Here’s an update from Code Factory, for all of my readers who use Mobile Speak.  Comment here and tell us what you think of your Mobile Speak experience.

Update from:  Caroline Ragot – Marketing Director

Mobile Speak 4.5 for Windows Mobile is now available
It has never been so easy to dial a number with a touch screen!
Terrassa (Barcelona), Spain, July, 1st, 2010
Mobile Speak 4.5, a free update for all users of Mobile Speak 4.0, is now available! Since the release of Mobile Speak 4.0, Code Factory’s Windows Mobile development team has focused its efforts on improving Mobile Speak’s touch interface, and make the touch experience more intuitive and accessible than ever.

Using a Touch Screen Becomes as Easy as Using a Phone with Physical Keys
Mobile Speak 4.5 includes two new touch screen interaction modes, based on the concept of a standard joystick and a standard numeric keypad. All of the physical keys used to control the screen reader and phone in non touch screen devices have now been converted by Mobile Speak into very intuitive virtual touch keys. It is therefore easier and faster dial a number, enter text, or navigate through the menus of your touch screen device.

The two new touch screen input methods are named Keypad mode and Joystick mode. You can switch to the Keypad and Joystick modes from the default Quadrant mode with command + volume up/down key.

In Keypad mode, the touch screen is divided into 12 virtual keys, arranged just like a phone keypad (1, 2, and 3 at the top; 4, 5, and 6 in the second row; 7, 8, and 9 in the third; and the star, 0, and hash keys in the bottom row). By accessing the Keypad mode, you can type numbers just as with a physical keypad.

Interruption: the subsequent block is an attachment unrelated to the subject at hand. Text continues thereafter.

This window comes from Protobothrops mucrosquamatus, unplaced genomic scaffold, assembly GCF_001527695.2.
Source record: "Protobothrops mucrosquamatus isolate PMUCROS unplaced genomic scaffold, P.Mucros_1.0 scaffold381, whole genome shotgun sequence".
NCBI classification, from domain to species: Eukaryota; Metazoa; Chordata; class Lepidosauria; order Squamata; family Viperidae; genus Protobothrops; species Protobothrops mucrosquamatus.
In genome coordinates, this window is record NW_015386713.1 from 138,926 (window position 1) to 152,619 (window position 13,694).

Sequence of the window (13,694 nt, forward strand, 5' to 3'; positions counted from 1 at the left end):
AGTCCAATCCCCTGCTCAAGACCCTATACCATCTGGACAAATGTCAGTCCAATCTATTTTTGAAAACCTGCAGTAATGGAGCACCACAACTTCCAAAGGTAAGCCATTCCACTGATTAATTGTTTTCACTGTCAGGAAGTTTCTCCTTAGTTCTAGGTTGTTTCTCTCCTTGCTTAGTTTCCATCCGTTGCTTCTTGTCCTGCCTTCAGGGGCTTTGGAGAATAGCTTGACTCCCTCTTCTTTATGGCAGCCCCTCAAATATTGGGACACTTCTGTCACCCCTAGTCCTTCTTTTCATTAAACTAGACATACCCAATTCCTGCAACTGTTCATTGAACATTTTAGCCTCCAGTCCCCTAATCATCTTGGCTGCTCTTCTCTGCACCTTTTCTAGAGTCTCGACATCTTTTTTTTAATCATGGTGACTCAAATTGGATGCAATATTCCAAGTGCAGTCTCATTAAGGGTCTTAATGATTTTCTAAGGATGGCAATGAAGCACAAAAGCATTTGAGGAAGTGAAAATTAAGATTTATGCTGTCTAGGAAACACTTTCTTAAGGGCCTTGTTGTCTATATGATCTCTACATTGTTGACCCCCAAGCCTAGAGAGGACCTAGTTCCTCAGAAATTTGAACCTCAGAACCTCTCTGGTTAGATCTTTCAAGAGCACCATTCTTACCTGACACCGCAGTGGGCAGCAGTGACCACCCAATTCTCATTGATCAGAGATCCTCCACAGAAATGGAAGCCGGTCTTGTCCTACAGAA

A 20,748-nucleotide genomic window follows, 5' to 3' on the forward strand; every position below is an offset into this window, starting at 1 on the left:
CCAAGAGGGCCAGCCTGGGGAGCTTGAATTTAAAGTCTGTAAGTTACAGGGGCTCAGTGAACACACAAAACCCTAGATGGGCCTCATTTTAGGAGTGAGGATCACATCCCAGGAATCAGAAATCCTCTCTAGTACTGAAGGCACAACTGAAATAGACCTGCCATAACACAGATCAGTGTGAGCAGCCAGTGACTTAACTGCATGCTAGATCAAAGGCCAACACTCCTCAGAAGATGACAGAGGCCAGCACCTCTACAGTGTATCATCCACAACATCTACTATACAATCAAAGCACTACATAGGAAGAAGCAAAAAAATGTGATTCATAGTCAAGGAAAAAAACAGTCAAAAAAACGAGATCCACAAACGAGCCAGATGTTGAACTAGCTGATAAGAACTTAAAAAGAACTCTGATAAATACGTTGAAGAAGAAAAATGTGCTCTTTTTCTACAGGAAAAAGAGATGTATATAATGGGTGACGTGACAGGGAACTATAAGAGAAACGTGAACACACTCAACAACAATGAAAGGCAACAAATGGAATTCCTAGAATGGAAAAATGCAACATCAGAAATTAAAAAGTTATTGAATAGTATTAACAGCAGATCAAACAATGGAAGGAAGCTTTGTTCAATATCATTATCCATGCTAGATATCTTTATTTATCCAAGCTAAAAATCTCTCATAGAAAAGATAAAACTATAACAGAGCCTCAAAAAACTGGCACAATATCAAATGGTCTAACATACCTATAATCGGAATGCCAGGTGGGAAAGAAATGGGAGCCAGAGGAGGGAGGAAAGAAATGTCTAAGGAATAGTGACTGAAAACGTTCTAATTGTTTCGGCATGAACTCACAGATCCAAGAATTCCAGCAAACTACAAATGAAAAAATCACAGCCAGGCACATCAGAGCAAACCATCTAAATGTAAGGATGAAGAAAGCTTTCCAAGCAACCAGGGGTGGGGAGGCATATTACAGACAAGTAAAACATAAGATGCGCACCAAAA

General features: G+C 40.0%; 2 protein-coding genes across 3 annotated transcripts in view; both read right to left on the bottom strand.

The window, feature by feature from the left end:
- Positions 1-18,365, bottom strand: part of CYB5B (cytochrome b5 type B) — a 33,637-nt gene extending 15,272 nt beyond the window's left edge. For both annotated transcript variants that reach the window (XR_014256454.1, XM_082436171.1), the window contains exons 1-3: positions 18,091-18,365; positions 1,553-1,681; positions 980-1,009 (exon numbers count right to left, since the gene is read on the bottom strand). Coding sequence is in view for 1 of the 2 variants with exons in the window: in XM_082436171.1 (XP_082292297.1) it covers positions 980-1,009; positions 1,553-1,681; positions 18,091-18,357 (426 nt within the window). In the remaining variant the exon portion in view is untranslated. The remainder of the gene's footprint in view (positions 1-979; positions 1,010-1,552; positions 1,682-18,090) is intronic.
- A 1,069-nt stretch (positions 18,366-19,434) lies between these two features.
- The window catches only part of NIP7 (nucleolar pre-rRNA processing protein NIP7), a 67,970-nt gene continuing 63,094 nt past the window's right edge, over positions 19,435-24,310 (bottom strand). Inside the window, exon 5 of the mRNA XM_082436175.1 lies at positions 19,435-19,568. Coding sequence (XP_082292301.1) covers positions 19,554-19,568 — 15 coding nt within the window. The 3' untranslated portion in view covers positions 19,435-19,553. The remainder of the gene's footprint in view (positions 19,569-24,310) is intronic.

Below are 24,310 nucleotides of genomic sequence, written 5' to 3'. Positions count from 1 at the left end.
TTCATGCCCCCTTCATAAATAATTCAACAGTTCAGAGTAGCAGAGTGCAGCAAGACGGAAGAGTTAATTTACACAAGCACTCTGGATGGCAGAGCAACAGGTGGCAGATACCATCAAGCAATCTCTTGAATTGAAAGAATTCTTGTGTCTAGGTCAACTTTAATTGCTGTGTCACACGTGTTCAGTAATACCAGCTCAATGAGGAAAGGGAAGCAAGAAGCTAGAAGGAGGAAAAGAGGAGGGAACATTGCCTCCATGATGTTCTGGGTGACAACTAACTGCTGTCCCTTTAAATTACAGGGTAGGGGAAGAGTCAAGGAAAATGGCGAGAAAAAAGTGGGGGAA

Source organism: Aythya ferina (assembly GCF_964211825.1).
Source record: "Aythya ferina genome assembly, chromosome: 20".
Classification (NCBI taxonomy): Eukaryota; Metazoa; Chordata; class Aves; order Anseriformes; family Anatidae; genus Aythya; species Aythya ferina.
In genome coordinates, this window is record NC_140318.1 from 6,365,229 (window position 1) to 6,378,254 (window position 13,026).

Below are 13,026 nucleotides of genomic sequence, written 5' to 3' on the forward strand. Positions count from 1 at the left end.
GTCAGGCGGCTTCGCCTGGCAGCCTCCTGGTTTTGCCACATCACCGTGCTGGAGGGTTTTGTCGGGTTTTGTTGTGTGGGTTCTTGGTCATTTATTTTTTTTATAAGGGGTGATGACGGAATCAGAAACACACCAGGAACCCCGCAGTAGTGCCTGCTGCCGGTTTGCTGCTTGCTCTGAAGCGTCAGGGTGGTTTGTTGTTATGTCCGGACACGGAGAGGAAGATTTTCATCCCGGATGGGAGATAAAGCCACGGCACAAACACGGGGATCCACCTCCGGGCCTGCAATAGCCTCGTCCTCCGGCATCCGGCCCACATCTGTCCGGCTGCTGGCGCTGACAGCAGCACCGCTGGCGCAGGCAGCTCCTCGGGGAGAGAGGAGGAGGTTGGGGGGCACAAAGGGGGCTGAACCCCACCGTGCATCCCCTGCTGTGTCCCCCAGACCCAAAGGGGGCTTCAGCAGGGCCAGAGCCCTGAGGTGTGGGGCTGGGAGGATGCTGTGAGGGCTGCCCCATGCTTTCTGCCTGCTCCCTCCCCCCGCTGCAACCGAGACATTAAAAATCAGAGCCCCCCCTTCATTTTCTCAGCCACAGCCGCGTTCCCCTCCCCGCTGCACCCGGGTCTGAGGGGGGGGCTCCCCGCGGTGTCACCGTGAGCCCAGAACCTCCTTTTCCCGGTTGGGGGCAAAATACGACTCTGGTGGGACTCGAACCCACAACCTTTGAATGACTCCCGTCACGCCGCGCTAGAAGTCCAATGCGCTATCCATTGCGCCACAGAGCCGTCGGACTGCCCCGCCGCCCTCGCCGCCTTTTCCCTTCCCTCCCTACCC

In addition, you can combine these virtual numeric keys with the command key to perform command shortcuts, just as in previous (non-touch) versions of Mobile Speak. For example, to mute Mobile Speak, press the command key followed by the virtual 0 key at the bottom center of the screen. Long-time users of Mobile Speak will find this method of accessing commands familiar, and new users will also find it a convenient alternative to the standard touch gestures.

To access the left and right softkeys, delete characters, or press enter, you can use a gesture called a "slide back" in one of four directions. For example, to access the left softkey, you can perform a "slide left and back" by sliding your finger right-to-left and then left-to-right without releasing your finger or pausing between the two motions. This gesture may take a few tries to be able to perform it smoothly, but once you familiarize yourself with it, it provides a quick and easy gesture to access common functions.

Tip: To quickly become familiar with the virtual touch keys, gestures and commands in Keypad mode, use the Keyboard Help mode. This is activated and deactivated by pressing the Command key (Home key) + long press on the virtual key 5.

Besides this Keypad mode, Mobile Speak 4.5 also features a Joystick mode in which the touch screen is divided into 9 virtual keys, arranged in a 3 x 3 grid. This touch input mode is intended for users who prefer to interact with the phone using taps rather than by slide gestures. The central key is joystick Enter, while the 4 keys directly above, below, left and right of the joystick correspond to the joystick up, down, left and right keys. The bottom left key is the left softkey, and the bottom right key is the right softkey, and the upper right key is the delete key (upper left is unassigned). Therefore if you are scrolling a list, you only have to make taps on the top center or bottom center of your touch screen to scroll up and down the list.

More commands are available with the Joystick mode: long tap on the top left key (virtual key 1) to start menu, long tap on the top right key (virtual key 3) to close an application, long tap on bottom left (virtual key 7) to lock/unlock screen and device, and long tap on bottom right to toggle the privacy mode.